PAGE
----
Monday, September 18, 2017

Three Reasons Putin Should Be Worried about an Ufa Meeting in Defense of the Bashkir Language

Paul Goble

            Staunton, September 18 – On Saturday, two thousand Bashkirs, including activists from the Bashkort national organization and the Congress of the Bashkir People, demonstrated in their republic capital in defense of their national language and in defiance of local officials who tried to block them from assembling. 

            Artur Asafyev of Radio Liberty’s Tatar-Bashkir Service, reports that those assembled carried portraits of some of the most well-known Bashkirs in history, including Zaki Velidi, and the activists who addressed them primarily in Bashkir and demanded that the study of the national language be obligatory in republic schools (

            Prominent among the participants were instructors in the Bashkir language who shared their anger about official investigations into whether pupils were being allowed to opt out of the study of the national language.  They said that the authorities were cutting back sharply in the number of teachers of Bashkir in the republic.

            According to Asafyev, “practically every one of those speaking called for the retirement of republic head Rsutem Khamitov as well as of Bashkir education minister Gulnaz Shafikova, whom the activists blame for the critical situation in which the Bashkir language finds itself today.

            Alfiya Uzyanbayeva from the Urals region told the group that “the policies of Rustem Khamitov are leading to a split in society. We already have constantly see this Kremlin ‘Bashperson’ and have reached conclusions about his policy of ethnocide and the destruction of culture, education, cadres, and the media.”

            “Where is our Bashkir satellite TV channel?” she asked. “We don’t have BST; we have KhST,” with the “Kh” standing for Khamitov.  Bashkirs may be down now, but they are not out. And they will struggle for change because “we need our own Bashkir khan,” not some hireling of Moscow.

            Uzyanbayeva and other speakers called for the expansion in the use of Bashkir in government offices on an equal basis with Russian.  “Our cause is just!” they declared. Moreover, “we have nowhere to retreat – this is our Motherland!  We will defend and preserve the Bashkir language for eternity!”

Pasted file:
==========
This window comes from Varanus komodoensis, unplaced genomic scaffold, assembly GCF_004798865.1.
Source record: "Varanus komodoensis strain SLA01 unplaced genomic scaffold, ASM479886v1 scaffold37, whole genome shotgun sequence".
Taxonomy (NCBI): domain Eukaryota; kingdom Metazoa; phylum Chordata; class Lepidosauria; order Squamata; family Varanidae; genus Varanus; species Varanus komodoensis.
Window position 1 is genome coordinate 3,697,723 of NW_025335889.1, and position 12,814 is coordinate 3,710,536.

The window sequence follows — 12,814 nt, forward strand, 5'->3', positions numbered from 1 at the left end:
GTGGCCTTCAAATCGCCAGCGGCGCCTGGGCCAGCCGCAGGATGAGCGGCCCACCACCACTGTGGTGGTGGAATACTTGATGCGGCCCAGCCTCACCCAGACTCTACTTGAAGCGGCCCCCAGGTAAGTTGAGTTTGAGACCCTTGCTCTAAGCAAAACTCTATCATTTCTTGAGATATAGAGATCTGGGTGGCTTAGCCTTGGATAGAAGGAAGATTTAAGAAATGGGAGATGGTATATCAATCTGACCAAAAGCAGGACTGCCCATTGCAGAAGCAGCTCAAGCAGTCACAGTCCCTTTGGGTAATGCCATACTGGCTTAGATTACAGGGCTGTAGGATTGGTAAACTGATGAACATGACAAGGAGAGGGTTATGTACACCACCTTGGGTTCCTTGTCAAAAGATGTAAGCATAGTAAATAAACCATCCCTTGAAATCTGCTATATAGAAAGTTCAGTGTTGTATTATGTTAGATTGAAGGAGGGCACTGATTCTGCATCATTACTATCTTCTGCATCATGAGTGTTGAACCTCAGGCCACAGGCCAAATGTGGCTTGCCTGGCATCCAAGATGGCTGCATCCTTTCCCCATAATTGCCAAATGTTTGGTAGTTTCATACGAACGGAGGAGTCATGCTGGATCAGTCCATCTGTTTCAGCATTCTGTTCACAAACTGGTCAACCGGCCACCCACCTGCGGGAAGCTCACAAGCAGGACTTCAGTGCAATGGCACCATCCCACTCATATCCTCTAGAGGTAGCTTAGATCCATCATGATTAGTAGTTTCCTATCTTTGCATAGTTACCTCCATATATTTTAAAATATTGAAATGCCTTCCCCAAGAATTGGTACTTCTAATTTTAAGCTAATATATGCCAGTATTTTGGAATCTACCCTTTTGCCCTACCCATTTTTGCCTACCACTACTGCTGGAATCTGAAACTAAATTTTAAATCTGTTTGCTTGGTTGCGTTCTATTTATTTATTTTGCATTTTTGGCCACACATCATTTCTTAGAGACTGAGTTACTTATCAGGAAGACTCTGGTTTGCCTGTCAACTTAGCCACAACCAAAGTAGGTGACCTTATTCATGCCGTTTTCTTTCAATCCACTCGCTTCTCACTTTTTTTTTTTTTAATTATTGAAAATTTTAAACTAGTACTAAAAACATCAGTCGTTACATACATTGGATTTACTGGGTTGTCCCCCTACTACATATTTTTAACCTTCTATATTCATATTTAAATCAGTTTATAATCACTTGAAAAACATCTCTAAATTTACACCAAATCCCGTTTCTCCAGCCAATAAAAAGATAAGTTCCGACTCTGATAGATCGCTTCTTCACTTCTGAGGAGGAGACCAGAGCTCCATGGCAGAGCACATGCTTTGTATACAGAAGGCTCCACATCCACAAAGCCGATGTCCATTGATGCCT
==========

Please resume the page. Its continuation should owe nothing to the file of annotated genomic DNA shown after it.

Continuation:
As the meeting was concluding, the police moved in and tried to arrest the leading speakers. But others in the crowd blocked their way, and no arrests were made at the scene. Later, however, it became known that police had gone to the homes of some of them, detained them briefly and then let them go.

            Normally, few would pay much attention to a demonstration of any kind in Ufa. But this one was different and merits comment because it contains three clear warnings to Vladimir Putin that the Kremlin leader will ignore only at his peril.

            First, Putin’s tilt toward Russian and against the non-Russian languages is exactly the kind of issue that can unite non-Russians as almost nothing else can. It thus guarantees that unless he moderates his course, there will be ever more protests like the one in normally quiescent Bashkortostan – and these demonstrations will be ever more radical.

            Second, this trend will be marked by two other things as well, both of which threaten the stability of the Russian Federation.  On the one hand, they will increasingly pit the ethnic Russians against non-Russians in the republics; and on the other, they will divide the nationalists in the population from republic officials who owe their jobs to the Kremlin.

            The first will ensure that there will be more clashes between Russians and non-Russians, the very thing all Soviet and post-Soviet leaders until Putin have tried to prevent; and the second will guarantee that local officials will increasingly lose control of the situation and have to choose between Moscow and their own people.

            Some, of course, will choose Moscow; but not all, and the ones who don’t will give the center the kind of challenge it has not seen since the early 1990s. But both the one and the other will make the country less stable.

            And third, while the discourse of these protests will begin with language and the need to defend native tongues, it will not end with that. As the Bashkirs said in Ufa, they have “nowhere to retreat” because their Motherland as they define it is at risk. That could lead to a new kind of parade of sovereignties, exactly the outcome Putin takes pride in having prevented up to now.


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